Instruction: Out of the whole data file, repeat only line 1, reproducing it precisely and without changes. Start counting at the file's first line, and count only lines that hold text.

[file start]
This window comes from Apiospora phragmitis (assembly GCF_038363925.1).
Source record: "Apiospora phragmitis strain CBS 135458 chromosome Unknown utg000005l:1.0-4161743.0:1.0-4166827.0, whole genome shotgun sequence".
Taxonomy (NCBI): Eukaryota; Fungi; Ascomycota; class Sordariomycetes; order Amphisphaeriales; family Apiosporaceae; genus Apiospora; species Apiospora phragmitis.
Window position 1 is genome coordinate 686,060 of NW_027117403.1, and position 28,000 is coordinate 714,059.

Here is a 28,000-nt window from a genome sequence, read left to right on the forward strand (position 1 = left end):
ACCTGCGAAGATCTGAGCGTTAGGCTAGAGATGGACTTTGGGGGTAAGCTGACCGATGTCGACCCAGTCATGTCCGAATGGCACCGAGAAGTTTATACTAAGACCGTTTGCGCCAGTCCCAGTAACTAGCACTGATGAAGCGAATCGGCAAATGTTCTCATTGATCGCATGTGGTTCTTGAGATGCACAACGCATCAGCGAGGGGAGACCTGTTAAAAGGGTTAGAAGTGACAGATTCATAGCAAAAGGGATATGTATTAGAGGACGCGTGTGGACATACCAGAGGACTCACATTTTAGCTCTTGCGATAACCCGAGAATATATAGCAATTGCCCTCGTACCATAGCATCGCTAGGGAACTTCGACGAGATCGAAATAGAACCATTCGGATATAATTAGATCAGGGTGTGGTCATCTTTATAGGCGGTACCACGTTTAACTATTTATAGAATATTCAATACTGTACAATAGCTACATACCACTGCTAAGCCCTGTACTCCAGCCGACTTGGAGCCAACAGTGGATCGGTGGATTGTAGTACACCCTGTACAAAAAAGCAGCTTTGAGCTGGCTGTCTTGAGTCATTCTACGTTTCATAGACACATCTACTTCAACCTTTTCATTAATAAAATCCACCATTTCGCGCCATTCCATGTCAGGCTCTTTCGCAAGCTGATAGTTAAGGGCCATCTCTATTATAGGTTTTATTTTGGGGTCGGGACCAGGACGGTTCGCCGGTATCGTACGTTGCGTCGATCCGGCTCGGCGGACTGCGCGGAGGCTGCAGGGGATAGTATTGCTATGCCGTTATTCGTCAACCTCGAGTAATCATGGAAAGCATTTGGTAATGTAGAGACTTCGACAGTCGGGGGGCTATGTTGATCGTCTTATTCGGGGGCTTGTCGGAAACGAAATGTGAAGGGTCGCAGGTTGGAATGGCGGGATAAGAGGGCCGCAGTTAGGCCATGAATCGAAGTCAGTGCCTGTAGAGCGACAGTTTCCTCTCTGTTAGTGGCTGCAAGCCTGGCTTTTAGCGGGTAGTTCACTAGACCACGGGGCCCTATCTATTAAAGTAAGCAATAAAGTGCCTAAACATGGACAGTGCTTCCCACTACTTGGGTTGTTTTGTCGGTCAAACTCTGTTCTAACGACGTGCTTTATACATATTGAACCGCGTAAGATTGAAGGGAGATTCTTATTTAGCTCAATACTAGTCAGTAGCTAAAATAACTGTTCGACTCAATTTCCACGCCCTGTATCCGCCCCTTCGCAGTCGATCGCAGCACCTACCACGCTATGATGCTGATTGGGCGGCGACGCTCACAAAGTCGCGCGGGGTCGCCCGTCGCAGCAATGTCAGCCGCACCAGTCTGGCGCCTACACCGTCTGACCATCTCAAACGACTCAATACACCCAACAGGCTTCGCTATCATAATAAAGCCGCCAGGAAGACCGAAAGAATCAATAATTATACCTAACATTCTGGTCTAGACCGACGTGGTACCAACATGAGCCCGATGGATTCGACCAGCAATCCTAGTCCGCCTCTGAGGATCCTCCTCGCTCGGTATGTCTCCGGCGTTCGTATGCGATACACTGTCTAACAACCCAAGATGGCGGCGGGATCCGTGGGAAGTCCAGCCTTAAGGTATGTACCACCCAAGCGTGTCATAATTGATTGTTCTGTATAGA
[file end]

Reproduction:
This window comes from Apiospora phragmitis (assembly GCF_038363925.1).